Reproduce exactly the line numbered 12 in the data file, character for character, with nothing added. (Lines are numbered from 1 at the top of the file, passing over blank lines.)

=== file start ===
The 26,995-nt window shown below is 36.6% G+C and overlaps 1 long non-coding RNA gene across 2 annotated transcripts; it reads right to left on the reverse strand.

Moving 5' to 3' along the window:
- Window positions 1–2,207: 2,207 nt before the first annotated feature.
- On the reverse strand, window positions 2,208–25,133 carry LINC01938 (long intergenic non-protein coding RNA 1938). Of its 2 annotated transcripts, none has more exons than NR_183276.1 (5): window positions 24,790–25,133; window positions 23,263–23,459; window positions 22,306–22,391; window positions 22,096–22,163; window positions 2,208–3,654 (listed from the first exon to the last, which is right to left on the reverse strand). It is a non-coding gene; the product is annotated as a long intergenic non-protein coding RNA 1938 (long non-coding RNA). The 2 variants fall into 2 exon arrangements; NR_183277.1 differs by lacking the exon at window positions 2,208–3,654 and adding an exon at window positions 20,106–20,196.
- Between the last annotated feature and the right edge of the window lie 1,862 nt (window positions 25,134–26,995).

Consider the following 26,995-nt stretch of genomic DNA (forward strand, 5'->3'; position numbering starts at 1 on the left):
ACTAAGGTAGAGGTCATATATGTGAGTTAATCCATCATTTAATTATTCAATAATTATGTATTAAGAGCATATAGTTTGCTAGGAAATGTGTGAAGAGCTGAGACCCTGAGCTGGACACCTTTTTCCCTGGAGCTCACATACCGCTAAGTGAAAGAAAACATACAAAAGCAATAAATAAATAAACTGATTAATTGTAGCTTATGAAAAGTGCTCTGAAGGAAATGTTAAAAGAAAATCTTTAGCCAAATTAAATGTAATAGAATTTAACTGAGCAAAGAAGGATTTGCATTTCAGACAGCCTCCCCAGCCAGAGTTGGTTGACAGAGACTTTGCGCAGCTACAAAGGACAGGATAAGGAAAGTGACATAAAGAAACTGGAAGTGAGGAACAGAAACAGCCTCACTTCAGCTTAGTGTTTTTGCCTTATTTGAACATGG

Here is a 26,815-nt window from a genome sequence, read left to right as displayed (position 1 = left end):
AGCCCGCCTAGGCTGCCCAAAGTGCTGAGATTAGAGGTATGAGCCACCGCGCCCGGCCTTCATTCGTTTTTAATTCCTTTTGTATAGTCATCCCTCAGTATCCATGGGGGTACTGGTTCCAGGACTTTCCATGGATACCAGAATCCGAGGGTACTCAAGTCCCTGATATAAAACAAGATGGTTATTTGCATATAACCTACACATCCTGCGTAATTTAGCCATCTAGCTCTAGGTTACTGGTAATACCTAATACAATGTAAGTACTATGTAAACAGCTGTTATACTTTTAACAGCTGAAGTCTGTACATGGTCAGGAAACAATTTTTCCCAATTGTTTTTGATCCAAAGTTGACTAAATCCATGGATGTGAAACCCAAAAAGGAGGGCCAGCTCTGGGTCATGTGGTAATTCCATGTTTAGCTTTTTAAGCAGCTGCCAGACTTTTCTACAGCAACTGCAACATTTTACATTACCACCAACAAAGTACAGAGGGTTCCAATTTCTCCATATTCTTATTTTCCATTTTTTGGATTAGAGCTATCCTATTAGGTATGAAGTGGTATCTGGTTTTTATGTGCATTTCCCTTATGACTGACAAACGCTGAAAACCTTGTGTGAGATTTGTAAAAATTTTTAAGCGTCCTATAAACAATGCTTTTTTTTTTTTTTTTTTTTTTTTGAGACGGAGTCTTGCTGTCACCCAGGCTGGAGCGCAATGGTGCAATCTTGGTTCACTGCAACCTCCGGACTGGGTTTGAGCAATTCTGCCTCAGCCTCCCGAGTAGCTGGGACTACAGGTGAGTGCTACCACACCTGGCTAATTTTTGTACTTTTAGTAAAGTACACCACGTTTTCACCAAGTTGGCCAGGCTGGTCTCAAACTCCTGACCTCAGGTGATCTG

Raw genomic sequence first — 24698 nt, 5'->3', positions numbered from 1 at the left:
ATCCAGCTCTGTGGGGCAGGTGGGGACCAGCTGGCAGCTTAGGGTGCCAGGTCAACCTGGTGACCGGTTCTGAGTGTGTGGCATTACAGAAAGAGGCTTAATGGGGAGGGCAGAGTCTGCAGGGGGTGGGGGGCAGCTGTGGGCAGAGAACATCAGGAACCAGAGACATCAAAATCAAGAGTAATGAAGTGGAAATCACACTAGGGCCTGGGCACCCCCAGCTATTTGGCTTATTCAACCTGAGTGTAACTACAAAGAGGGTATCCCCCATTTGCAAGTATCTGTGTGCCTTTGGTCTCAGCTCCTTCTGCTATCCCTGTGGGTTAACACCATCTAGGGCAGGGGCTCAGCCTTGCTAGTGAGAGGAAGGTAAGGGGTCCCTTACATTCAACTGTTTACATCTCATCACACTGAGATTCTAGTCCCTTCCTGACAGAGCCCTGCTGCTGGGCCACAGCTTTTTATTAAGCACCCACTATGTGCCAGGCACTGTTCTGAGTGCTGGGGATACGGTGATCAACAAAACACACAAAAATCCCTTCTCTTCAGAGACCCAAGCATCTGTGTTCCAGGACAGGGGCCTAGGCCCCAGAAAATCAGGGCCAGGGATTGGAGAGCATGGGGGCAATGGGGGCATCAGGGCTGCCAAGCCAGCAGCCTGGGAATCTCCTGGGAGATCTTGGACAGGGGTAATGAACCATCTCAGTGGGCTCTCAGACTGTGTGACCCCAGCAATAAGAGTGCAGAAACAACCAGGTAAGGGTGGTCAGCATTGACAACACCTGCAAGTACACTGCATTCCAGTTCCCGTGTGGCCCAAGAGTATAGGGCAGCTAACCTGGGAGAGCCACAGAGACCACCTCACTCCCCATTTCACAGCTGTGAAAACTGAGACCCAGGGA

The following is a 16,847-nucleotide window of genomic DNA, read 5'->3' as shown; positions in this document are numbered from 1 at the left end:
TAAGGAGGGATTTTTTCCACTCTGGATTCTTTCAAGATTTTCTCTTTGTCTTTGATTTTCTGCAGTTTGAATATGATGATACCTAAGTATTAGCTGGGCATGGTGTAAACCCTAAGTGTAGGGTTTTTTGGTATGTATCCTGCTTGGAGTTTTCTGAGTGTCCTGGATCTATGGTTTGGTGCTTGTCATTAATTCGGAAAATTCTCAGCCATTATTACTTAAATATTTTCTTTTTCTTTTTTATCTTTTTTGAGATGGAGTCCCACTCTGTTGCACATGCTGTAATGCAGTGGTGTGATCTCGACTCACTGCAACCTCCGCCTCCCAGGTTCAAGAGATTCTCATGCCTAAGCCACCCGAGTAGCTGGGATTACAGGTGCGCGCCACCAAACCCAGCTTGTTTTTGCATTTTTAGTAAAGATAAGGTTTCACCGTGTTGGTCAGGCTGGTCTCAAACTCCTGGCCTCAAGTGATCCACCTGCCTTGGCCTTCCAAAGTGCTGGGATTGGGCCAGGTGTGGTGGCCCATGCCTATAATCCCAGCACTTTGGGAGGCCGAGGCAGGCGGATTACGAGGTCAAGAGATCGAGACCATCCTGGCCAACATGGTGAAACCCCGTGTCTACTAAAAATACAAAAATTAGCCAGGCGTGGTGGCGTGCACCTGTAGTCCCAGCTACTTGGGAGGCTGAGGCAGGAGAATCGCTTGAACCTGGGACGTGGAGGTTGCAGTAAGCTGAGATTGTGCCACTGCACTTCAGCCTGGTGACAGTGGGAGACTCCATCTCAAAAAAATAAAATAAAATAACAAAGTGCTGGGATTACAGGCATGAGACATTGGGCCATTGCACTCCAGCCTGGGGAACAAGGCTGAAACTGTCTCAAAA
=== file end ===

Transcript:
The following is a 16,847-nucleotide window of genomic DNA, read 5'->3' as shown; positions in this document are numbered from 1 at the left end: